UIC Graduate Employees Make Their Voices Heard

Chicago— At noon on Tuesday, February 26th, the Graduate Employees’ Organization, a labor union representing graduate student employees at UIC, called their members to action. Graduate employees, faculty, students and community supporters showed their solidarity- amidst blistering winds and snow blown faces- and demanded that the University present their graduate employees with a fair contract.

At noon, more than seventy supporters gathered to protest the University unfair treatment of their graduate employees. Currently, graduate employees are earning 140% above the federal poverty line, which economically situates them between “very poor” and “poor”.

“We are not doing this for our own selfish motives, we want to improve UIC. That will only happen if the
UIC administration respects us and we respect each other. We deserve better wages and we deserve to be able to afford to pay our tuition. A lot of undergraduates aren’t able to pay their tuition here and we’re not either,” said Piere Washington a teaching assistant in the Sociology Department.

The primary points of contention include high healthcare premiums, low wages, and increasing fees.The health insurance option that the university offers its graduate employees, for a fee, is not a licensed insurance company and thus its policy holders are not afforded the same protections and rights under Illinois law as licensed insurance holders. Karen Cralli, a Teaching Assistant in the Department of Hispanic and Italian Studies was forced by UIC’s unlicensed insurance company, Campus Care, to make a choice: massive medical debt or death.

“Campus Care does not cover the majority of medically necessary, life-sustaining treatment for my blood disorder. When Campus Care put me in a position to choose between death and debt, I chose debt. No one should ever be forced to make that choice… Graduate employees deserve the same choices as other UIC employees—we should have the option to enroll in an insurance plan that won’t force us to choose between debt and death,” says Cralli.

During the rally speaker Aaron Finley, a teaching assistant in the English Department and steward for the GEO, called his fellow graduate employees to action stating, “ Our union is fifteen hundred members strong and these are numbers the university cannot ignore or do without. UIC works because we do…If you or your colleagues are waiting until the time has come to show the university that you demand a fair contract, that time is right now! We cannot let these negotiations drag on until it is too late. The time has come to show our strength and our unity. The time has come to let the administration know that we stand as one in our demands; that we will neither quietly nor complacently accept this treatment any longer.”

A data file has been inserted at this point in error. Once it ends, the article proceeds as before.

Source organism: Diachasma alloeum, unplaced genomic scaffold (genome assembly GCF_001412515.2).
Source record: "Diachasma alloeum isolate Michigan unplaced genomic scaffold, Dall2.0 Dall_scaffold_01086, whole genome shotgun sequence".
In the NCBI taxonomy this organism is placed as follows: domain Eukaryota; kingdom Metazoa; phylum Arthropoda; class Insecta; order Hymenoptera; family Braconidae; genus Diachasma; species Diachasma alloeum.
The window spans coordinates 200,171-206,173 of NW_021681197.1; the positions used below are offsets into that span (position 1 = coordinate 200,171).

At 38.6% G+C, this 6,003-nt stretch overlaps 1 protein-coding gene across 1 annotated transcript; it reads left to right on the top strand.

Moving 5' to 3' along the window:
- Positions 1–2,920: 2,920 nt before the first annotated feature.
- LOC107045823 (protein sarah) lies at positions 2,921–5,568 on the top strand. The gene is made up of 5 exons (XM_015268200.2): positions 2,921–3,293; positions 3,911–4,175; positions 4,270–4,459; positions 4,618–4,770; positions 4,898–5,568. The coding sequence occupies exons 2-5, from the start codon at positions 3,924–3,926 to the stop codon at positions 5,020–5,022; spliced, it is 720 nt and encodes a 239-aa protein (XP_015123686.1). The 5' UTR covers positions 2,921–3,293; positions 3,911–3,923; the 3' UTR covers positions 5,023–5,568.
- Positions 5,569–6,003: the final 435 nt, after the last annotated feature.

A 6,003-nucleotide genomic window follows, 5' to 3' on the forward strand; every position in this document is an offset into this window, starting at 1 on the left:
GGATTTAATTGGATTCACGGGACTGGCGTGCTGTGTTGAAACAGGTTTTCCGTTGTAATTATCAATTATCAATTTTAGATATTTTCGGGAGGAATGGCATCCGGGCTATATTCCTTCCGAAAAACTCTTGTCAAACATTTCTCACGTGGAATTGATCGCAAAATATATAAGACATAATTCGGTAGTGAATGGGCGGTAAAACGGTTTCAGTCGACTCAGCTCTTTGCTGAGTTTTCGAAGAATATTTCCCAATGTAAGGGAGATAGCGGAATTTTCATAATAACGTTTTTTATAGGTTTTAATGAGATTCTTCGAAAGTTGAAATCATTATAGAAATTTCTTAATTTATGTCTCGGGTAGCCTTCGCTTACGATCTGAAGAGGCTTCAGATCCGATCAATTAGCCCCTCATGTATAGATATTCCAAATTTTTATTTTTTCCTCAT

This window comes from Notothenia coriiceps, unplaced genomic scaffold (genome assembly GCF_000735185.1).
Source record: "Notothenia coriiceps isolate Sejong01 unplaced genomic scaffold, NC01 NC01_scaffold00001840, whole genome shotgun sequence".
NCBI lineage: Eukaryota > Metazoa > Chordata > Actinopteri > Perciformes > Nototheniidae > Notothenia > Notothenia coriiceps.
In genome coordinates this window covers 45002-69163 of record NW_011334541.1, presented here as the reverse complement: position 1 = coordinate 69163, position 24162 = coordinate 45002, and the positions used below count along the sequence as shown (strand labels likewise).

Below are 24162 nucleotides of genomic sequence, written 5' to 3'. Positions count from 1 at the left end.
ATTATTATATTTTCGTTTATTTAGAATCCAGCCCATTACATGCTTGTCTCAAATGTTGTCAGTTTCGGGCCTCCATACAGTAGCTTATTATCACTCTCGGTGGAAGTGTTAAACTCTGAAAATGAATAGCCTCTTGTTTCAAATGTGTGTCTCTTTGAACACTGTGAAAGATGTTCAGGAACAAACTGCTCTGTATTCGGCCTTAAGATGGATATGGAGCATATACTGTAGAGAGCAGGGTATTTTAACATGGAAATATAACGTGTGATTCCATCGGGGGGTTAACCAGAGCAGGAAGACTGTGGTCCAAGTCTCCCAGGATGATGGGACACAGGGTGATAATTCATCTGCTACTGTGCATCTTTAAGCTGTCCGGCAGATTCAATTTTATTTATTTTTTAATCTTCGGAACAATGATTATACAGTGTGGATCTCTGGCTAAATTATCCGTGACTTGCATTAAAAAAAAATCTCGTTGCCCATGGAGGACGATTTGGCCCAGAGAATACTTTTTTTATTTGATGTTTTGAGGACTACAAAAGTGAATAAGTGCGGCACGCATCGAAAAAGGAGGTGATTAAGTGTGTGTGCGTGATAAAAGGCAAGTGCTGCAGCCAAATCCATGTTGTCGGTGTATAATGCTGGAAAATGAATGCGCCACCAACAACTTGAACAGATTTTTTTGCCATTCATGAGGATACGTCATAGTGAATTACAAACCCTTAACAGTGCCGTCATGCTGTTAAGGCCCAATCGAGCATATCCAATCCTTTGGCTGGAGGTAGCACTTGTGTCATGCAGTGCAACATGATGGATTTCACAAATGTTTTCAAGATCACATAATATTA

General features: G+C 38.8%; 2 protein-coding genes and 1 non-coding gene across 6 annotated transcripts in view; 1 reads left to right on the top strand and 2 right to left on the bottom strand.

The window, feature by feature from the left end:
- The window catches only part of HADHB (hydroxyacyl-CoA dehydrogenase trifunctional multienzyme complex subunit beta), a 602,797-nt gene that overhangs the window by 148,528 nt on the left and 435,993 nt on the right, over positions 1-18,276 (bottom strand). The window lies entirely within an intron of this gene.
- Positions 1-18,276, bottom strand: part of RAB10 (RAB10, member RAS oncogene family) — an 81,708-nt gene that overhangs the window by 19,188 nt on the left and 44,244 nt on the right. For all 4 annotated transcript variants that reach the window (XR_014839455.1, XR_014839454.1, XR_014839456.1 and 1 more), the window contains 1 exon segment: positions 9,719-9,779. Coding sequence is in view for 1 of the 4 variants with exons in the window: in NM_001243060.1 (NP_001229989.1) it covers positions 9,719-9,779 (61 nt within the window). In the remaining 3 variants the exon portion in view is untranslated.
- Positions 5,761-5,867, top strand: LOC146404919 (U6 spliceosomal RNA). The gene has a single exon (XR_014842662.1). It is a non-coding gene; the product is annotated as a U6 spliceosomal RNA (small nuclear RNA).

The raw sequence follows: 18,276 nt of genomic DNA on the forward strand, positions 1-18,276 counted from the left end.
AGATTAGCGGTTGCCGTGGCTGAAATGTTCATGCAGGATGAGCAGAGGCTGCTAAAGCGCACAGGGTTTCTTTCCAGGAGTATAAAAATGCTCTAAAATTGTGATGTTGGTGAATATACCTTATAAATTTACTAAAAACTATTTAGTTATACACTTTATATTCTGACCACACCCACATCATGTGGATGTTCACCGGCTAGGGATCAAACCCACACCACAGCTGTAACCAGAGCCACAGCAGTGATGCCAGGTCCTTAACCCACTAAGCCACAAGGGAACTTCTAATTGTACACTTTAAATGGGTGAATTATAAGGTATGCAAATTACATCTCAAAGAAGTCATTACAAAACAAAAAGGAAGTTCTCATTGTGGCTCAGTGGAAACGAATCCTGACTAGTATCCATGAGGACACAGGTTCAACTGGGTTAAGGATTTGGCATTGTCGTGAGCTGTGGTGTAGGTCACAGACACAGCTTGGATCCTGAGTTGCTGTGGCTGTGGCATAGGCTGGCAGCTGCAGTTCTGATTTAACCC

The Graduate Employee Organization will be back at the bargaining table with the University on
Thursday, March 7th for an all-day bargaining session.

For more information on the GEO’s bargaining session and contract negotiations visit https://
www.facebook.com/uicgeo and http://uic-geo.net/mainsite/

 

Aaron Finley SnowPiere WashingtonWinter RallyWinter Rally 2

By: Karen Cralli, Teaching Assistant (Department of Hispanic and Italian Studies)

For my 26th birthday, Campus Care gave me a choice: death or medical debt.

I suffer from a rare, life-threatening blood disorder called thrombotic thrombocytopenic purpura (TTP). Left untreated, TTP claims a 95% mortality rate. With treatment, the survival rate is roughly 80%, though a significant number of patients experience multiple relapses. The only known treatment for TTP is plasmapheresis (plasma exchange): a patient’s plasma is removed and replaced with a donor’s plasma. Each plasma exchange at UIC’s Blood Donor and Hemotherapy Center costs $7,000: $5,000 for plasma, and $2,000 for labor and equipment.  There is no telling how many plasma exchanges a patient may need before his/her platelet count stabilizes. Patients like myself, who have experienced two or more relapses, are encouraged to take an FDA-approved immunosuppressant drug called Rituxan, which has been shown to reduce relapse rates from 40-60% to 10%. For someone like me who has relapsed twice in less than 8 months, Rituxan is a miracle drug. Four doses of Rituxan (the recommended course of treatment for TTP) plus the cost of labor and equipment total $60,000 at UIC’s Oncology Clinic.

My third TTP episode began in late September, three weeks before my 26th birthday. Until age 26, I had been on my parents’ insurance plans, which always covered treatment for my disorder. Coverage through my parents’ insurance was set to lapse at the end of my birth month, meaning Campus Care would become my only insurance provider mid-way through my relapse. Though each TTP relapse is considered a life-threatening medical emergency, Campus Care does not cover the use of any blood products or biological sera on an outpatient basis, nor does it cover monoclonal antibodies like Rituxan. I receive the majority of my medical care on an outpatient basis; I am only treated as an inpatient until I am no longer at risk of bleeding to death from a small cut. Campus Care does not cover the majority of medically necessary, life-sustaining treatment for my blood disorder.

When Campus Care put me in a position to choose between death and debt, I chose debt. No one should ever be forced to make that choice—especially not a TA or GA who earns less than $20,000 a year, and pays more than $1,000 a year for Campus Care.

To date, I have received over $80,000 worth of blood products, medication, and medical services not covered by Campus Care. Graduate employees deserve the same choices as other UIC employees—we should have the option to enroll in an insurance plan that won’t force us to choose between debt and death.